Only four patients over 60 years (60, 62, 65, and 71 y) were vaccinated against LBH589 yellow fever, and only one who was in good physiological condition and traveled to Benin for 2 weeks received a primary vaccination. In this case the benefit of vaccination was assessed to be superior to risk. All 413 travelers needing vaccination and presenting no contra-indication
were vaccinated (100%, 95% CI: 99–100%). Although South Africa and the Comoros Islands are not endemic for yellow fever and vaccination is not recommended, three patients, however, received yellow fever vaccination without indication as they were traveling to these two countries.9 All the travel destinations were considered as at risk for hepatitis A. As many as 276 patients were considered immune to hepatitis A. Among the non-immune patients (n = 454), 442 patients were vaccinated (97.4%, 95% CI: 95.4–98.5%) against hepatitis A. Five patients refused vaccination (1.1%) check details and vaccination was not proposed to seven patients (1.5%). To improve the services for travelers at our travel medicine and vaccine center, we wanted to increase our knowledge about the adequacy of the advice given to travelers
to national guidelines. We selected three fields of interest: malaria prevention, yellow fever, and hepatitis A vaccinations, which are key to safe travels in the tropics, and performed a 3-month prospective study before summer holidays. These three fields of interest are relevant since 83% of our travelers visited malaria-endemic areas, 74% visited yellow fever-endemic areas, and all of them were exposed to the risk of hepatitis A. Previous studies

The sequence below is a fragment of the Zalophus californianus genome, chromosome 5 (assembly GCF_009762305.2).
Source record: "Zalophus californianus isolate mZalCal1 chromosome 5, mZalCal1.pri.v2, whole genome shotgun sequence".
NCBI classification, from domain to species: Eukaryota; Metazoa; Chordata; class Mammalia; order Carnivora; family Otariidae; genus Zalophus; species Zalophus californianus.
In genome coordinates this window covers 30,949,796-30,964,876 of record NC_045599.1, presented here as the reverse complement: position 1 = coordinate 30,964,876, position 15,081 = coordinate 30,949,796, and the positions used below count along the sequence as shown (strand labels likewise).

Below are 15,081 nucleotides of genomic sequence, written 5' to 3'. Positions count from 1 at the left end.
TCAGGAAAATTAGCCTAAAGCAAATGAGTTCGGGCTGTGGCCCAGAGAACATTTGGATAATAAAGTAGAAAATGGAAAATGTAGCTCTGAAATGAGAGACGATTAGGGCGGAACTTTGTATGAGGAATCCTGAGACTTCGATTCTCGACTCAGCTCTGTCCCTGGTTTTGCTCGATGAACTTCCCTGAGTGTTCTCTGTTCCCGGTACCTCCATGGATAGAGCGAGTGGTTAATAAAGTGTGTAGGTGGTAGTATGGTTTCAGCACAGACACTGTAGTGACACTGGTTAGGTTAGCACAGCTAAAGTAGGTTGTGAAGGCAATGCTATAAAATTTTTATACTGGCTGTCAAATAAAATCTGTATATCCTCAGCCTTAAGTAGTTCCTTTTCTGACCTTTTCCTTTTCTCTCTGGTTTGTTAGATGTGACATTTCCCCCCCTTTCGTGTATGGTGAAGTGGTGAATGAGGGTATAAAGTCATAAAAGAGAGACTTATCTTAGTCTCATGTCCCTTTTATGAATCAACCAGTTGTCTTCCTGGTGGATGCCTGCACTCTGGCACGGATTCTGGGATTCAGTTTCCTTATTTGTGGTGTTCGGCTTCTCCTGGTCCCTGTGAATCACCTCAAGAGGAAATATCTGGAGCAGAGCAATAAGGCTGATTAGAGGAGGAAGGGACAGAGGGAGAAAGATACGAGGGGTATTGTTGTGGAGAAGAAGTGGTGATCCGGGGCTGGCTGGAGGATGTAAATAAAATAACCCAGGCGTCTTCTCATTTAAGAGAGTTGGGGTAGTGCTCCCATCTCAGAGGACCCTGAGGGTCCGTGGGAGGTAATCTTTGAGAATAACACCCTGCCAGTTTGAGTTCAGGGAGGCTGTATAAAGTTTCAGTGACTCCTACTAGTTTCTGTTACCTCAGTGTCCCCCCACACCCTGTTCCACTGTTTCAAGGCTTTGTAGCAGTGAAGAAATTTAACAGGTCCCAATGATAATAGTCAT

have also shown that 35 to 49% of travelers to Africa carried either no or inappropriate prophylaxis.10,11 Overall our results look quite satisfactory since adequacy to national guidelines was above 95% for all three diseases. These results were obtained in the setting of a study of 730 travelers, assessing real prescriptions from physicians. These results compare favorably to results obtained in previous studies assessing the quality of travel medicine, most of which used questionnaires.12–18 Interestingly, doxycycline was the most frequent chemoprophylaxis prescribed for malaria in this study (48% of all prescriptions). This drug is the cheapest anti-malaria prophylaxis Dolichyl-phosphate-mannose-protein mannosyltransferase in France, and is as effective as the other drugs.19–21 It is also well tolerated, with a better tolerability profile than mefloquine.22–24 The limitation for its use is the need to continue treatment for 4 weeks after leaving the malaria-endemic area, with a risk for suboptimal adherence23–24 and travelers who want to sunbathe, because of the risk of phototoxicity. During the 3-month period of the study, 413 travelers received yellow fever vaccination. This represents a large number of vaccinations as compared to travel centers in most parts of Europe.25 There are a number of potential explanations for these good results.